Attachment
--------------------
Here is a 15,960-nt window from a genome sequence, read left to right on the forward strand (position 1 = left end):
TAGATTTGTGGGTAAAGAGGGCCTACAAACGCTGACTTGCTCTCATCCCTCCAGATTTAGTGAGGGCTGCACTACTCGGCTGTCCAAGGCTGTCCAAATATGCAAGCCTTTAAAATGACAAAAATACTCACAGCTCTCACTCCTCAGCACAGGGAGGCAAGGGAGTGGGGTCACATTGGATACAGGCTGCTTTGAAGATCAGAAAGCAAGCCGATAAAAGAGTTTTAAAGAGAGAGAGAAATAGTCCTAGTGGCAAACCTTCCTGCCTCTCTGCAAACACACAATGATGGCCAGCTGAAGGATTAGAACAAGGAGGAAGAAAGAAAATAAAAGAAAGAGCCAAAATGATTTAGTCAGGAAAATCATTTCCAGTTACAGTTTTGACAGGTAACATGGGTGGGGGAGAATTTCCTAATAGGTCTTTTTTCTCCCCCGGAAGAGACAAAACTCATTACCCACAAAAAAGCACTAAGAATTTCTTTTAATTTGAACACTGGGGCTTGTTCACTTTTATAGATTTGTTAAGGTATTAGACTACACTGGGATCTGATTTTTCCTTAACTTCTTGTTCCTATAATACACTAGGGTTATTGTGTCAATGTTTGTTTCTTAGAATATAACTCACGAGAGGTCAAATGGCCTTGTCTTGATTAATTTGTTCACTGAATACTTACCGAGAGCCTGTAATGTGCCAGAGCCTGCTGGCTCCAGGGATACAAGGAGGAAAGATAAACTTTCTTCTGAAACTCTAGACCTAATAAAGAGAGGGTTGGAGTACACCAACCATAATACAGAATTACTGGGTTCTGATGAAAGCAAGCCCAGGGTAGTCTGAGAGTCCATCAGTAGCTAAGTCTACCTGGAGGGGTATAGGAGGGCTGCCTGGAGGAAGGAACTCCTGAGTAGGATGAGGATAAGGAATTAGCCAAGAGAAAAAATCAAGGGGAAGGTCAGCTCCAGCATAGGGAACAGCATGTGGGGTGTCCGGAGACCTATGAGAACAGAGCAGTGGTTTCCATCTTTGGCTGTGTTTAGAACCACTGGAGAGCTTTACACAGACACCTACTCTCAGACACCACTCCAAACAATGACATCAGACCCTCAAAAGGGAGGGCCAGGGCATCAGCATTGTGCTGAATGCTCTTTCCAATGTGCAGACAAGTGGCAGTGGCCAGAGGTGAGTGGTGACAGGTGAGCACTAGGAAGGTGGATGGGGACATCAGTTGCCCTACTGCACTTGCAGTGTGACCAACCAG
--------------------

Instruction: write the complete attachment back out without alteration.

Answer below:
Here is a 15,960-nt window from a genome sequence, read left to right on the forward strand (position 1 = left end):
TAGATTTGTGGGTAAAGAGGGCCTACAAACGCTGACTTGCTCTCATCCCTCCAGATTTAGTGAGGGCTGCACTACTCGGCTGTCCAAGGCTGTCCAAATATGCAAGCCTTTAAAATGACAAAAATACTCACAGCTCTCACTCCTCAGCACAGGGAGGCAAGGGAGTGGGGTCACATTGGATACAGGCTGCTTTGAAGATCAGAAAGCAAGCCGATAAAAGAGTTTTAAAGAGAGAGAGAAATAGTCCTAGTGGCAAACCTTCCTGCCTCTCTGCAAACACACAATGATGGCCAGCTGAAGGATTAGAACAAGGAGGAAGAAAGAAAATAAAAGAAAGAGCCAAAATGATTTAGTCAGGAAAATCATTTCCAGTTACAGTTTTGACAGGTAACATGGGTGGGGGAGAATTTCCTAATAGGTCTTTTTTCTCCCCCGGAAGAGACAAAACTCATTACCCACAAAAAAGCACTAAGAATTTCTTTTAATTTGAACACTGGGGCTTGTTCACTTTTATAGATTTGTTAAGGTATTAGACTACACTGGGATCTGATTTTTCCTTAACTTCTTGTTCCTATAATACACTAGGGTTATTGTGTCAATGTTTGTTTCTTAGAATATAACTCACGAGAGGTCAAATGGCCTTGTCTTGATTAATTTGTTCACTGAATACTTACCGAGAGCCTGTAATGTGCCAGAGCCTGCTGGCTCCAGGGATACAAGGAGGAAAGATAAACTTTCTTCTGAAACTCTAGACCTAATAAAGAGAGGGTTGGAGTACACCAACCATAATACAGAATTACTGGGTTCTGATGAAAGCAAGCCCAGGGTAGTCTGAGAGTCCATCAGTAGCTAAGTCTACCTGGAGGGGTATAGGAGGGCTGCCTGGAGGAAGGAACTCCTGAGTAGGATGAGGATAAGGAATTAGCCAAGAGAAAAAATCAAGGGGAAGGTCAGCTCCAGCATAGGGAACAGCATGTGGGGTGTCCGGAGACCTATGAGAACAGAGCAGTGGTTTCCATCTTTGGCTGTGTTTAGAACCACTGGAGAGCTTTACACAGACACCTACTCTCAGACACCACTCCAAACAATGACATCAGACCCTCAAAAGGGAGGGCCAGGGCATCAGCATTGTGCTGAATGCTCTTTCCAATGTGCAGACAAGTGGCAGTGGCCAGAGGTGAGTGGTGACAGGTGAGCACTAGGAAGGTGGATGGGGACATCAGTTGCCCTACTGCACTTGCAGTGTGACCAACCAG